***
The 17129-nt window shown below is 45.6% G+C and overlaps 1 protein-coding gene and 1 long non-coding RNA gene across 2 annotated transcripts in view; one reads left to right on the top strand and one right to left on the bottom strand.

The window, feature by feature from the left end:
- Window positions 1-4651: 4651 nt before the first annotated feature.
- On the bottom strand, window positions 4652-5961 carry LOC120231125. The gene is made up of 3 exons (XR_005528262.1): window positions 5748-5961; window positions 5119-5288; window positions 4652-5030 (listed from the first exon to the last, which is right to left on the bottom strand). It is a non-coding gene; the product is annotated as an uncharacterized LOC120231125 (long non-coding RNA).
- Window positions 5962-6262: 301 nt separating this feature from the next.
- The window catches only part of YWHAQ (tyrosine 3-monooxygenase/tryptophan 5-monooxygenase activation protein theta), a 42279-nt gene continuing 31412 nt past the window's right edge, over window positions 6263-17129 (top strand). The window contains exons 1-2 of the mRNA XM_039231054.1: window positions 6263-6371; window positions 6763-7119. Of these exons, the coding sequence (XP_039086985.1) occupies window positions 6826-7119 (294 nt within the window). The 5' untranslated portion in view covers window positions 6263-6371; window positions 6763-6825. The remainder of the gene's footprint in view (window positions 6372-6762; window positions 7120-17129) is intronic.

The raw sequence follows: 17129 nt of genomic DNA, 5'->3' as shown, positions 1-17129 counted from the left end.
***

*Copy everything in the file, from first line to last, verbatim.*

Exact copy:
The 17129-nt window shown below is 45.6% G+C and overlaps 1 protein-coding gene and 1 long non-coding RNA gene across 2 annotated transcripts in view; one reads left to right on the top strand and one right to left on the bottom strand.

The window, feature by feature from the left end:
- Window positions 1-4651: 4651 nt before the first annotated feature.
- On the bottom strand, window positions 4652-5961 carry LOC120231125. The gene is made up of 3 exons (XR_005528262.1): window positions 5748-5961; window positions 5119-5288; window positions 4652-5030 (listed from the first exon to the last, which is right to left on the bottom strand). It is a non-coding gene; the product is annotated as an uncharacterized LOC120231125 (long non-coding RNA).
- Window positions 5962-6262: 301 nt separating this feature from the next.
- The window catches only part of YWHAQ (tyrosine 3-monooxygenase/tryptophan 5-monooxygenase activation protein theta), a 42279-nt gene continuing 31412 nt past the window's right edge, over window positions 6263-17129 (top strand). The window contains exons 1-2 of the mRNA XM_039231054.1: window positions 6263-6371; window positions 6763-7119. Of these exons, the coding sequence (XP_039086985.1) occupies window positions 6826-7119 (294 nt within the window). The 5' untranslated portion in view covers window positions 6263-6371; window positions 6763-6825. The remainder of the gene's footprint in view (window positions 6372-6762; window positions 7120-17129) is intronic.

The raw sequence follows: 17129 nt of genomic DNA, 5'->3' as shown, positions 1-17129 counted from the left end.